Acquisition wings to become directorates with clear lines of authority

WASHINGTON — Air Force officials will implement a new organizational construct for weapon systems acquisition that includes designating directorates, divisions and branches in place of some current wings, groups and squadrons.

Secretary of the Air Force Michael Donley and Chief of Staff Gen. Norton Schwartz announced the changes in a service-wide memo Sept. 3. The memo, signed by both leaders, makes clear that realigning organizations under a directorate/division/branch structure is driven by one of five goals from the Acquisition Improvement Plan the secretary and chief announced in May.

The impact of realignment primarily will affect Air Force Materiel Command organizations. The targeted implementation date for AFMC is June 30, 2010. One Air Force Space Command organization, the Space and Missile Systems Center at Los Angeles Air Force Base, Calif., also is included in the wing-to-directorate realignment. The target implementation date there is Oct. 1, 2010.

Gen. Donald Hoffman, AFMC commander, said this change will involve a total command-wide effort, but it will generate several benefits.

The realignment is not a simple return to organizational designations AFMC officials once used before they adopted the wing structure, AFMC planners say. The goal that underlies the realignment is to establish clear lines of authority and accountability within acquisition organizations, according to the secretary's and chief's memo.

Along with changing from wings to directorates, Air Force officials also will create several new positions at the program executive officer level to decrease PEO span of control. A greater number of PEOs is needed to oversee execution of major acquisition programs, AFMC planners say. New PEO positions will be created at the directorate level and will be filled by both military and civilian people.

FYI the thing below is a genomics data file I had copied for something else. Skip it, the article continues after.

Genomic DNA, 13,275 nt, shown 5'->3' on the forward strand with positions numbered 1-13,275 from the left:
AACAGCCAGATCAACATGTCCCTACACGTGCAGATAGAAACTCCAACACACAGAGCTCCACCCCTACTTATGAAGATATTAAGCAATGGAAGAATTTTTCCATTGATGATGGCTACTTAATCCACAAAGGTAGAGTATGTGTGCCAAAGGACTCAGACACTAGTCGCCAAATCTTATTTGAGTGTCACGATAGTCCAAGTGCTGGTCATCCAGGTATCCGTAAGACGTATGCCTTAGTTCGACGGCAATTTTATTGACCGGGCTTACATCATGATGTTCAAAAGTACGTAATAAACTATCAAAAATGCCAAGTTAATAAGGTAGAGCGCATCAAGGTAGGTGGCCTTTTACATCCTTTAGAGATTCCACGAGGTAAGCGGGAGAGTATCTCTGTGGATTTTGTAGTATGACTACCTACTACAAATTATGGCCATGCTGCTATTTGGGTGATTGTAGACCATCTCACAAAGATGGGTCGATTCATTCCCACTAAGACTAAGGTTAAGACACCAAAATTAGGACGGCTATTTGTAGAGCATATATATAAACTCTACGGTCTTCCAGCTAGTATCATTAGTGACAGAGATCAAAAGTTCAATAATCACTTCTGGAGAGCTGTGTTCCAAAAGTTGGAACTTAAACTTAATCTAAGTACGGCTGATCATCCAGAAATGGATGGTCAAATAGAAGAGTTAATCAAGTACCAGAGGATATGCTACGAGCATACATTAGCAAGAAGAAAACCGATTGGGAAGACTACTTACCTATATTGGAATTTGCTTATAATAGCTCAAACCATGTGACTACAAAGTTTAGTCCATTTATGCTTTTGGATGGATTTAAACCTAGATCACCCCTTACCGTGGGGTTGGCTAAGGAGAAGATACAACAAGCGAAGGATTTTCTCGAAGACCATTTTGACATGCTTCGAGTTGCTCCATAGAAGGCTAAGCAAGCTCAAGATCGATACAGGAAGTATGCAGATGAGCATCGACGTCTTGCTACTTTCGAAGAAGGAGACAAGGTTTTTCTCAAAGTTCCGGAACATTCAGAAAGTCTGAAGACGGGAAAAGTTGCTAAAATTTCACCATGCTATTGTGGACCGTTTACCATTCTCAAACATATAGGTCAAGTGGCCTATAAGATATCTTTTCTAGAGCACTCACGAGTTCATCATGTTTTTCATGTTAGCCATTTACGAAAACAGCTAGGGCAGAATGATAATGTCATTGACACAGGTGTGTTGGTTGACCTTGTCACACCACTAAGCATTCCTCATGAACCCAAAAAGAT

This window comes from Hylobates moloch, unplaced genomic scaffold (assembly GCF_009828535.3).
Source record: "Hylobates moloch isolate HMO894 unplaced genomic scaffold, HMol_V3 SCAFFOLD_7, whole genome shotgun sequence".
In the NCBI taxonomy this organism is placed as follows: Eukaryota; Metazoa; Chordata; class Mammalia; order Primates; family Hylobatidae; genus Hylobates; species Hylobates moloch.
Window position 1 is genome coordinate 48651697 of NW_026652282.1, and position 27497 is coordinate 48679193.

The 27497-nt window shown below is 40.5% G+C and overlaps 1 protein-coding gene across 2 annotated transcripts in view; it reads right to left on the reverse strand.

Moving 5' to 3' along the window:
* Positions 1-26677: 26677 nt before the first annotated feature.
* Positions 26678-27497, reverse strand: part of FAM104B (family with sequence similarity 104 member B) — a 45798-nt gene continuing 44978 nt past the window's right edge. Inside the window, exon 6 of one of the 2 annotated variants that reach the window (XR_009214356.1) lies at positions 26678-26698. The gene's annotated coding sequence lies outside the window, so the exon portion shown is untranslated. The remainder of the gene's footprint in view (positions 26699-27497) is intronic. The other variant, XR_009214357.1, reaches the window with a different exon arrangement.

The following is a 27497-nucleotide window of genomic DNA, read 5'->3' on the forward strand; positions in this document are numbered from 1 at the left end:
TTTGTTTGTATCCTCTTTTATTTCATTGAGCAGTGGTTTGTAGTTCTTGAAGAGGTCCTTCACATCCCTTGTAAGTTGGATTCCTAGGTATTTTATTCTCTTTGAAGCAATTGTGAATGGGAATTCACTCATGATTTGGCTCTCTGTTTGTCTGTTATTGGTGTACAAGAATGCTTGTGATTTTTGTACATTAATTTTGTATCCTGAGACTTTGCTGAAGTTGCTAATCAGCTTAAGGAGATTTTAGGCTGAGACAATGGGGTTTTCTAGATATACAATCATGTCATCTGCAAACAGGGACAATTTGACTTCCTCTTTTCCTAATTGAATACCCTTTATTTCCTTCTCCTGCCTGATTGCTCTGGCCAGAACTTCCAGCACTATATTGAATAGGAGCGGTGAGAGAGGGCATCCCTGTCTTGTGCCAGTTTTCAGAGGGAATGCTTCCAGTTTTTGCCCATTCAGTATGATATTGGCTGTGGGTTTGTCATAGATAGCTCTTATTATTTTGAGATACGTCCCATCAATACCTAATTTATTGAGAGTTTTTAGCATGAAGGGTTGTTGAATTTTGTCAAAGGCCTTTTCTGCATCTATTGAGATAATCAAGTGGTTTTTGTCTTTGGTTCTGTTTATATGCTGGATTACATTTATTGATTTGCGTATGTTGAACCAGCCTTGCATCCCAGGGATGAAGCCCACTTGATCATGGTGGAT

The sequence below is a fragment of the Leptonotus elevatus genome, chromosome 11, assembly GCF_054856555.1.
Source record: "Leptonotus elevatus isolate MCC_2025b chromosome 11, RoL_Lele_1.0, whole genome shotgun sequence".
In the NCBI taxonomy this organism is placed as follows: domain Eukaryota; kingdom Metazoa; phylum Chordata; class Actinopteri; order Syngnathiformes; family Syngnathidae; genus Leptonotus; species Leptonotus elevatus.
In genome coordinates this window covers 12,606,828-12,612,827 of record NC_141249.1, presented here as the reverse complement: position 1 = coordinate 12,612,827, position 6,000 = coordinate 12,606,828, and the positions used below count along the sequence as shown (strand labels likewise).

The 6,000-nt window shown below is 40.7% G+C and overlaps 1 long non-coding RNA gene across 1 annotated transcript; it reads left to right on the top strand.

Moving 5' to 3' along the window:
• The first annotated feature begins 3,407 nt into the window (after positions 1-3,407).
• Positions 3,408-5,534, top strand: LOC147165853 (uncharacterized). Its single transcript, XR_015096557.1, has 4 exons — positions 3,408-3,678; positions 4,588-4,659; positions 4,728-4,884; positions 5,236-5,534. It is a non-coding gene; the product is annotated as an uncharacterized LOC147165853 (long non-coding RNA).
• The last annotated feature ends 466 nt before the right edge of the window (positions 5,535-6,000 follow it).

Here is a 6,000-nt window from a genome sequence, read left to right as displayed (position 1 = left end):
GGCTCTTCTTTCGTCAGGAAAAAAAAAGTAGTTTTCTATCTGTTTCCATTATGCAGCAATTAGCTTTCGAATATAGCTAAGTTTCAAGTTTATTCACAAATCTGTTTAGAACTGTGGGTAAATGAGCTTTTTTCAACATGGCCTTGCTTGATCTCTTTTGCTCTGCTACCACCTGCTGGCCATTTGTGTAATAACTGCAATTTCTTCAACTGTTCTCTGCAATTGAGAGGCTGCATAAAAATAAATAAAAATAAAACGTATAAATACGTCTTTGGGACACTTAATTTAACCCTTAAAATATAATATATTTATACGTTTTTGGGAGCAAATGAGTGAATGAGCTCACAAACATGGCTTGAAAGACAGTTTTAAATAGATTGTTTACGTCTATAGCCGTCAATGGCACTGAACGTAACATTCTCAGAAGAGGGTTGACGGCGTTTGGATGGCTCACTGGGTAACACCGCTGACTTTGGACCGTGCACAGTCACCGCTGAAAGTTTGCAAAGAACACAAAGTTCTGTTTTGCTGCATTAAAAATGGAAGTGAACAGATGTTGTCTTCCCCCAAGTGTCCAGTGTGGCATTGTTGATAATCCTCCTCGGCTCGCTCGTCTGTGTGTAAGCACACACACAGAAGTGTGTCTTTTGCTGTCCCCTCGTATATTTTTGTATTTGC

Additionally, AFMC officials will institute matrix-management in acquisition organizations. Matrix management brings together, under a single leader, people who report to different functional home offices to complete a particular program or project.

"This restructure embraces the differences between the acquisition and operational missions in the Air Force," according to the memo.

While realignment primarily will affect the three product centers in AFMC and the one in AFSPC, all of AFMC's centers will see some changes. AFMC planners say the realignment is "manpower neutral," meaning no net gain or loss of jobs will occur.

AFMC and AFSPC planners don't have answers yet to every question that civilian and military members of the acquisition corps may have about potential personal impacts, but they said they will keep the information flowing as the change process plays out.

The restructuring from wings to directorates also follows an Air Force senior leader decision to standardize the size of wings, groups and squadrons across the Air Force. Wings now must have 1,000 or more members; groups, 400; and squadrons, 35.

"Most of our acquisition units were not large enough to maintain the appropriate wing, group and squadron designations," Hoffman said. "Combining units to meet the size thresholds would have been major surgery and would have buried senior acquisition leadership at the squadron level or below."

Air Force Acquisition centers that will be restructured to directorates, divisions and branches are:

  • Air Armament Center, Eglin Air Force Base, Fla., excluding the 46th Test Wing
  • Aeronautical Systems Center, Wright Patterson AFB, Ohio
  • Electronics Systems Center, Hanscom AFB, Mass.
  • Arnold Engineering and Development Center, Arnold AFB, Tenn.
  • Air Force Security Assistance Center, Wright Patterson AFB, and
  • Space and Missile Systems Center, Los Angeles AFB, Calif.

At the air logistics centers and the Air Force Nuclear Weapons Center, the Aircraft (Aerospace) Sustainment wings and Nuclear Systems Wing respectively, will retain their designation but subordinate groups and squadrons will convert to divisions and branches. Some aircraft sustainment wings and combat sustainment wings will consolidate their missions and be renamed aerospace sustainment wings.

The air logistics centers, which are large industrial facilities responsible for maintenance and sustainment of aircraft and other systems, are located at Hill AFB, Robins AFB, Ga.; and Tinker AFB, Okla.

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